Search Engine Optimization: What Drives Organic Traffic to Retail Sites?
Baye, M.R., De los Santos, B., and Wildenbeest, M. “Search Engine Optimization: What Drives Organic Traffic to Retail Sites?” Journal of Economics and Management Strategy 25(1), 6-31.
Michael R. Baye, Babur De los Santos, and Matthijs R. Wildenbeest
While previous literature has focused on the role of sponsored links in consumer searches, Michael R. Baye, Babur De los Santos, and Matthijs R. Wildenbeest are the first to explain the drivers of organic (natural) clicks to improve search engine optimization (SEO). In this interview, the authors discuss why investing heavily in brand equity, instead of exclusively on search rankings, is crucial for a retailer’s SEO strategy.
The following section is a Q&A with Michael Baye, Babur De los Santos, and Matthijs R. Wildenbeest
1. How does your research depart from previous studies on search engines and clicking behavior?
We focus on drivers of organic (natural) clicking behavior on two major search engines—Google and Bing. In contrast, the related economics and marketing research primarily focuses on drivers of “paid clicks” on the sponsored ads displayed on the results pages of search engines. Since the lion’s share of searchers click on organic rather than sponsored links, quantifying the drivers of organic search is important for retailers hoping to increase traffic through search engine optimization (SEO). Our empirical results, which quantify these drivers, are based on the organic clicks that more than 750 retail sites received from over 12,000 search terms/phrases. In contrast, the related literature on sponsored clicks typically relies on data from a modest number of retailers and search terms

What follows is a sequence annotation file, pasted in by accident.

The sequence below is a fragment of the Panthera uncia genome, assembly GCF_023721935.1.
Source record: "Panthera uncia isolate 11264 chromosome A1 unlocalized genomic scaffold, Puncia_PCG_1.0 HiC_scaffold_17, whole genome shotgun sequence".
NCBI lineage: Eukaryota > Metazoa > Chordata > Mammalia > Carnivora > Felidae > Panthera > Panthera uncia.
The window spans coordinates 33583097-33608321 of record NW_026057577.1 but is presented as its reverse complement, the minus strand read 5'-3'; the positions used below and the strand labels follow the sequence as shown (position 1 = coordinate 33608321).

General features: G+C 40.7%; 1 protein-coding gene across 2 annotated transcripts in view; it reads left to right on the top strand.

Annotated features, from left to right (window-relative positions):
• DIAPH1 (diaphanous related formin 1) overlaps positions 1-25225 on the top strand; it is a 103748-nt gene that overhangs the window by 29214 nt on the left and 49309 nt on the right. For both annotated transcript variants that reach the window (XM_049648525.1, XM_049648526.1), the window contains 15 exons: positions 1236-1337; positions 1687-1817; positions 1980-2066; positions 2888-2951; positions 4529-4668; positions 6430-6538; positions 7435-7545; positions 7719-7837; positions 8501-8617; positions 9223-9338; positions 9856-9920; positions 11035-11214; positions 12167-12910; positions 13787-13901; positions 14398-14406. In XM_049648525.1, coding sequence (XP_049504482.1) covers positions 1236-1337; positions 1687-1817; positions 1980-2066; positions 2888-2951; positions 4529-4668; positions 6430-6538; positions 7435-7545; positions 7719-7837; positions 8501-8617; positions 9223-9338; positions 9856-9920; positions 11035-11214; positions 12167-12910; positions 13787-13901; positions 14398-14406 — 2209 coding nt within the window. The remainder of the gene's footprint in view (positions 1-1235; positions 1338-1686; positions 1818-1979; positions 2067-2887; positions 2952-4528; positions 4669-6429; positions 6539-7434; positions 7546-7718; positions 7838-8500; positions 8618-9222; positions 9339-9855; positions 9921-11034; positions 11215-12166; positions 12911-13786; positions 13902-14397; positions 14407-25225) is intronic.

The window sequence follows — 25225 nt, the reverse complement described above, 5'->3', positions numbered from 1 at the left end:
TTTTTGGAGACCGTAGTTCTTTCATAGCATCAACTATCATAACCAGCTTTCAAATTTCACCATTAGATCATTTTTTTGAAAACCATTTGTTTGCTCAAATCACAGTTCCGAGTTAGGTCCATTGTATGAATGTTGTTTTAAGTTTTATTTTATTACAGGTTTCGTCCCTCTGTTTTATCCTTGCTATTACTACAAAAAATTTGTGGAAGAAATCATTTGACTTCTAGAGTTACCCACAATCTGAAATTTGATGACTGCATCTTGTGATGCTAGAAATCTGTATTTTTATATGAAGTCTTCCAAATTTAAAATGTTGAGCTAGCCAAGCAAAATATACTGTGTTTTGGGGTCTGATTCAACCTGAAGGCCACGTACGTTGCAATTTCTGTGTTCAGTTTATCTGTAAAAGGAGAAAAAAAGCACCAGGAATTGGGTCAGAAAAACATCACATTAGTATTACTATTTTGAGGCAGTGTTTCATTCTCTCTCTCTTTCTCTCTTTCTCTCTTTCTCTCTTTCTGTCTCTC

2. What does your research tell us about the different effects of organic and sponsored content on clicking behavior?
Most of the clicks stemming from searches at Google or Bing are on organic rather than sponsored links. The prominence or accumulated brand equity of a retailer is an important driver of organic clicks, and in some instances is a more important overall driver of clicks than where a retailer’s link appears following a specific search. Retailers with a sponsored link on the first page of organic results receive 37% more organic clicks after controlling for rank, brand equity, and other drivers of clicks. This positive relationship suggests that sponsored links may provide complementary information about a retailer that increases a searcher’s perceived value of clicking its organic link. For instance, it might lead a searcher to conclude that the corresponding organic listing is relevant; alternatively, the sponsored link might have value as an advertisement that increases the brand equity of the retailer, making consumers more likely to click on organic as well as sponsored links.
3. According to your research, what is the most important component of a retailer’s Search Engine Optimization (SEO) strategy and why?